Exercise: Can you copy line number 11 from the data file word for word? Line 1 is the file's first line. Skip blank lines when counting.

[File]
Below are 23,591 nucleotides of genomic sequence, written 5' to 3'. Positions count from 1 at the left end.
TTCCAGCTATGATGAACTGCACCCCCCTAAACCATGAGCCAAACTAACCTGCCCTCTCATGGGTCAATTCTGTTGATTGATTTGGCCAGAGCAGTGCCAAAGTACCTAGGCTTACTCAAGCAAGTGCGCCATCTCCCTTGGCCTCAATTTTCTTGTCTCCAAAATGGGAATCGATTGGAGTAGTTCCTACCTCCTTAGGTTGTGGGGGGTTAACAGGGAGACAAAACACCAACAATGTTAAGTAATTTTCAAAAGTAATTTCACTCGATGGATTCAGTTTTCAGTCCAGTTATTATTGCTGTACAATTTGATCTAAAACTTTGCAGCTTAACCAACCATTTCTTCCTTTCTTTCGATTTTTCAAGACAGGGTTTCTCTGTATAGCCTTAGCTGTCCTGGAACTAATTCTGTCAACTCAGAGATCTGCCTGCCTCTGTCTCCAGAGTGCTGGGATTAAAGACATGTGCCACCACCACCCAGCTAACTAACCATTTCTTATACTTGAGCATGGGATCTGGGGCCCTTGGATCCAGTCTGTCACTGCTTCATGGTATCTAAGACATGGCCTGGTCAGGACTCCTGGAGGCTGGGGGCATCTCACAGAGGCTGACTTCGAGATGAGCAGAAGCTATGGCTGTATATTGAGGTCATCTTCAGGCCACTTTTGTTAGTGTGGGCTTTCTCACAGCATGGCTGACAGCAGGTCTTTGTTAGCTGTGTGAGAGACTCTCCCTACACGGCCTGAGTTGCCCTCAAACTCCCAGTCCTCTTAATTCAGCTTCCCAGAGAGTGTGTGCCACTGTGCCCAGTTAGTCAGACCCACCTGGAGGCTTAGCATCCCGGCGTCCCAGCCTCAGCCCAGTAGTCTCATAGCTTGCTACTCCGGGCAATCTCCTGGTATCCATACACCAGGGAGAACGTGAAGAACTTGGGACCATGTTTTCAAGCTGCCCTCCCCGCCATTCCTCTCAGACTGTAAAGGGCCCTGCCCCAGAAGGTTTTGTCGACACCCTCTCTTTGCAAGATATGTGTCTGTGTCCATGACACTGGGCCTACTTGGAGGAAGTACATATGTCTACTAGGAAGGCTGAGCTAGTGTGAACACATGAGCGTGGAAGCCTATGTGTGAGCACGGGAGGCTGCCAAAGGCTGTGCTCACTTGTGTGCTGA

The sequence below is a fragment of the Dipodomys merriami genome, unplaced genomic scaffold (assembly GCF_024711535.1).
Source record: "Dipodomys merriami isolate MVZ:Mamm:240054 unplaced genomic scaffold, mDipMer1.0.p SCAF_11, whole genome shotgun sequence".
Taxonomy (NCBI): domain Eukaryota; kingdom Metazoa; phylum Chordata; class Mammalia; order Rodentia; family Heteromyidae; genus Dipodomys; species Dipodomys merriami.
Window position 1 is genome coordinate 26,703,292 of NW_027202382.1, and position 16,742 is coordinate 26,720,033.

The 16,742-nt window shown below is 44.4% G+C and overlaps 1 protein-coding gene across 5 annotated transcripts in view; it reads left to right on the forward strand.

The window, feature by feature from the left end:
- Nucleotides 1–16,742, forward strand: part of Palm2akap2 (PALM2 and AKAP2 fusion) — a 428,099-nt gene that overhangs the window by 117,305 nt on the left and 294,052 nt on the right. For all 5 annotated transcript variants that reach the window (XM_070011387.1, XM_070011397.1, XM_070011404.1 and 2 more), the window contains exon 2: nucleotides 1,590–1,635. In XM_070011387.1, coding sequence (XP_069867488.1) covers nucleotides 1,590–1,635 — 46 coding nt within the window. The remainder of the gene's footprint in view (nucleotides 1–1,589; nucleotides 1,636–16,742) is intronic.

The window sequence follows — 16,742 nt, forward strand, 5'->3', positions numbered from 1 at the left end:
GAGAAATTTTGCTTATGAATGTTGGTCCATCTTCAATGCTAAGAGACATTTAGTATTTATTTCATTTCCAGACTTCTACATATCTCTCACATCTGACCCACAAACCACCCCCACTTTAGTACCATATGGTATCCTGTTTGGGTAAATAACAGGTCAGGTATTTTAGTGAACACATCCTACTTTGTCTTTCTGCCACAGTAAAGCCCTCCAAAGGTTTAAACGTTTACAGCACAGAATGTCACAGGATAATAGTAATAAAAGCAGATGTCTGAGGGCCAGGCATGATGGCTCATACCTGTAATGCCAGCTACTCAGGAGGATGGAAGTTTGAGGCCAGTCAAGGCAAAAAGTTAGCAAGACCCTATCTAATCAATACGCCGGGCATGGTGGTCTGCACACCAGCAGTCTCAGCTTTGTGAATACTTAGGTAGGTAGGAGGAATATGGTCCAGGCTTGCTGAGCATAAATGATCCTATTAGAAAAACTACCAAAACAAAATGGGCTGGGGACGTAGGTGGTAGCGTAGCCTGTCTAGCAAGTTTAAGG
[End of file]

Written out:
GAGAAATTTTGCTTATGAATGTTGGTCCATCTTCAATGCTAAGAGACATTTAGTATTTATTTCATTTCCAGACTTCTACATATCTCTCACATCTGACCCACAAACCACCCCCACTTTAGTACCATATGGTATCCTGTTTGGGTAAATAACAGGTCAGGTATTTTAGTGAACACATCCTACTTTGTCTTTCTGCCACAGTAAAGCCCTCCAAAGGTTTAAACGTTTACAGCACAGAATGTCACAGGATAATAGTAATAAAAGCAGATGTCTGAGGGCCAGGCATGATGGCTCATACCTGTAATGCCAGCTACTCAGGAGGATGGAAGTTTGAGGCCAGTCAAGGCAAAAAGTTAGCAAGACCCTATCTAATCAATACGCCGGGCATGGTGGTCTGCACACCAGCAGTCTCAGCTTTGTGAATACTTAGGTAGGTAGGAGGAATATGGTCCAGGCTTGCTGAGCATAAATGATCCTATTAGAAAAACTACCAAAACAAAATGGGCTGGGGACGTAGGTGGTAGCGTAGCCTGTCTAGCAAGTTTAAGG